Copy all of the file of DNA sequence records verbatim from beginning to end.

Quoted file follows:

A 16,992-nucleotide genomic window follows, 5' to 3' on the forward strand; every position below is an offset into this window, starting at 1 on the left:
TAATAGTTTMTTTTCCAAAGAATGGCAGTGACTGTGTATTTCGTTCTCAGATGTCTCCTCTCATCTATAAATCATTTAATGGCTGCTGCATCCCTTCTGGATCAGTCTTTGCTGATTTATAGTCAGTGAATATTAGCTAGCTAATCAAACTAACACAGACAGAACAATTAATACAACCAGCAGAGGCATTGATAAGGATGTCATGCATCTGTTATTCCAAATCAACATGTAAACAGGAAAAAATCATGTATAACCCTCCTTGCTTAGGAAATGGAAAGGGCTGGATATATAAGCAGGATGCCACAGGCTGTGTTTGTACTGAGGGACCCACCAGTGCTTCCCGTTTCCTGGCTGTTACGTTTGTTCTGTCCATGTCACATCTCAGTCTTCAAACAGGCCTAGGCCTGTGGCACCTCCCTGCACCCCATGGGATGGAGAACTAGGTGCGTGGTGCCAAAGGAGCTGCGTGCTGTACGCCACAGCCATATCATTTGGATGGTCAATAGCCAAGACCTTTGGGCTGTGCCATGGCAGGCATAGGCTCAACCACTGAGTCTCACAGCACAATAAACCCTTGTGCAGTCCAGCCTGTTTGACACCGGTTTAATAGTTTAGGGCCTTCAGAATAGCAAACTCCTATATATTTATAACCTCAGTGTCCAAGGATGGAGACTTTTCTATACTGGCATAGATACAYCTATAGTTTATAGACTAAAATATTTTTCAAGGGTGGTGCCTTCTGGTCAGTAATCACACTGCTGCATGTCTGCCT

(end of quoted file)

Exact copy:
A 16,992-nucleotide genomic window follows, 5' to 3' on the forward strand; every position below is an offset into this window, starting at 1 on the left:
TAATAGTTTMTTTTCCAAAGAATGGCAGTGACTGTGTATTTCGTTCTCAGATGTCTCCTCTCATCTATAAATCATTTAATGGCTGCTGCATCCCTTCTGGATCAGTCTTTGCTGATTTATAGTCAGTGAATATTAGCTAGCTAATCAAACTAACACAGACAGAACAATTAATACAACCAGCAGAGGCATTGATAAGGATGTCATGCATCTGTTATTCCAAATCAACATGTAAACAGGAAAAAATCATGTATAACCCTCCTTGCTTAGGAAATGGAAAGGGCTGGATATATAAGCAGGATGCCACAGGCTGTGTTTGTACTGAGGGACCCACCAGTGCTTCCCGTTTCCTGGCTGTTACGTTTGTTCTGTCCATGTCACATCTCAGTCTTCAAACAGGCCTAGGCCTGTGGCACCTCCCTGCACCCCATGGGATGGAGAACTAGGTGCGTGGTGCCAAAGGAGCTGCGTGCTGTACGCCACAGCCATATCATTTGGATGGTCAATAGCCAAGACCTTTGGGCTGTGCCATGGCAGGCATAGGCTCAACCACTGAGTCTCACAGCACAATAAACCCTTGTGCAGTCCAGCCTGTTTGACACCGGTTTAATAGTTTAGGGCCTTCAGAATAGCAAACTCCTATATATTTATAACCTCAGTGTCCAAGGATGGAGACTTTTCTATACTGGCATAGATACAYCTATAGTTTATAGACTAAAATATTTTTCAAGGGTGGTGCCTTCTGGTCAGTAATCACACTGCTGCATGTCTGCCT